We've crossed into the "Dog Days" of summer about a month early. The kind of heat we've endured since the weekend is typical of late July or August, but unusual in both its intensity and longevity for June. As we flirt with record hot conditions, many are wondering if this is just the beginning of another brutal summer in Oklahoma.
In the short-term, I can't offer any real hope of relief. A dominant area of high pressure is parked over the central United States, shunting all of the active weather around it. We're too far north for the tropical moisture but too far south for a cold front to bring us relief. What a nasty place we find ourselves! Tuesday was a testament to that as the map shows above. Temperatures soared past 110º in far western Oklahoma – just a few degrees shy of the all-time hottest weather for that date in Oklahoma history. We also set a record warm low in Tulsa this morning – only dropping to 80º.
The heat is doing our drought situation no favors. The sunshine will continue to bake our soil and deplete the ground of moisture. We'll likely see another upgrade in drought categories across portions of Oklahoma on Thursday. We should count our blessings though. As we've seen, much of the west, particularly Colorado, is dealing with devastating wildfires. While the winds may not be as strong in the coming days, the continued dry and hot weather will make the fire-fighting an uphill battle for days and weeks to come.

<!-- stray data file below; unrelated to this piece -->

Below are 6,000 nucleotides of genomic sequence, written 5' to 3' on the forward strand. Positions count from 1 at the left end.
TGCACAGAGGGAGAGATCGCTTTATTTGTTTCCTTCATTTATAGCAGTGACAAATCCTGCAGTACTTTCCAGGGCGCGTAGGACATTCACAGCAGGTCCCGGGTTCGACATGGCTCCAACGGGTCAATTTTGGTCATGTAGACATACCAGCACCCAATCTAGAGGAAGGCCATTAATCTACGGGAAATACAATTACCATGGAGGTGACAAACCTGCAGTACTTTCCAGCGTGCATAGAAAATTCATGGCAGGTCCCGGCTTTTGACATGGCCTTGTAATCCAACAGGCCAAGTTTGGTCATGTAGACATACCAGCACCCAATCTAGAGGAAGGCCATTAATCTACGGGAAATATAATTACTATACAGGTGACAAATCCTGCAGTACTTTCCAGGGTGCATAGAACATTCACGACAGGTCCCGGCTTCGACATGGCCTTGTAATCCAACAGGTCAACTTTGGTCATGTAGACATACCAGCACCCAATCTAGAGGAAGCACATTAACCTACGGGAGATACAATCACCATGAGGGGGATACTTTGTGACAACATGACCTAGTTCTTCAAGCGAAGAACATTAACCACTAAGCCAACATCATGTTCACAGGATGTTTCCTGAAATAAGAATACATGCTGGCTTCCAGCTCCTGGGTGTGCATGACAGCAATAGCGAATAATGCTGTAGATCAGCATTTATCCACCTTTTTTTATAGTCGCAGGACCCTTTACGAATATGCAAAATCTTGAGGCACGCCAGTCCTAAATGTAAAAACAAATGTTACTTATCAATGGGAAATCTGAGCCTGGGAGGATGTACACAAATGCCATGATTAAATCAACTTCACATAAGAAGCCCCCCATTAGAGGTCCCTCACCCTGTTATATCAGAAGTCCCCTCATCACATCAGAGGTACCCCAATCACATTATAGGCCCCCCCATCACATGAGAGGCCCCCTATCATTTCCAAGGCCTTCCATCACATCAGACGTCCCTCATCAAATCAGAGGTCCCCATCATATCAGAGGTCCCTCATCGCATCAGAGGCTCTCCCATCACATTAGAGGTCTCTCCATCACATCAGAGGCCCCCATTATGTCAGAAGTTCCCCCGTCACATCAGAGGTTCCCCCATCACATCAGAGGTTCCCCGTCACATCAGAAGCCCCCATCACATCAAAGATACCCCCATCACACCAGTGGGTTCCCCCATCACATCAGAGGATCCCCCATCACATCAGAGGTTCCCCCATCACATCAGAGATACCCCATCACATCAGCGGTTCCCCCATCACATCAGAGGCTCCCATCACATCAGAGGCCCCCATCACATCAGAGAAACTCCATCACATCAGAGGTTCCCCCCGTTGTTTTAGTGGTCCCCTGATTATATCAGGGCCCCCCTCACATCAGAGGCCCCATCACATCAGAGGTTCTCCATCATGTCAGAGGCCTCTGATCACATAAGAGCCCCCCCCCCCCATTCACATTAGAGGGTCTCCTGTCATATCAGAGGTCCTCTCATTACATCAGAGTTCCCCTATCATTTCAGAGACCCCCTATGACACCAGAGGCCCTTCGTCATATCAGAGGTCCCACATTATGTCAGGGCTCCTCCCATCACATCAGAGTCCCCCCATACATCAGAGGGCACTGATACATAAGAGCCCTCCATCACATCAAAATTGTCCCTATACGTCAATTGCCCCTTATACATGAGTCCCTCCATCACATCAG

June will be coming to a close with near-record heat. As we head towards the weekend, the ridge of high pressure (our heat dome) will flatten out a bit. The effect we'll see is slightly cooler temperatures and perhaps a few more clouds. It's hard to call a drop to 99º, "relief," but we'll take what we can get. Unfortunately, the flatness in the jet stream to our north still won't translate to any meaningful storm system. To make matters worse, another ridge will build to our west early next week and bring our temperatures back into triple-digit territory again. Excuse the overused pun, but the Fourth of July will be a firecracker of day.
There's no clear evidence that this pattern will change in the next week or two. That doesn't mean, however, that this sort of heat will be maintained all summer long. In fact, it rarely does except in a few instances like last summer. With that memory scarred in our minds, we can't help but feel a sense of dread for the season to come. I can guarantee we'll be looking for any sort of relief and will eagerly pass it along once we see it coming! In the meantime, we'll continue to roast.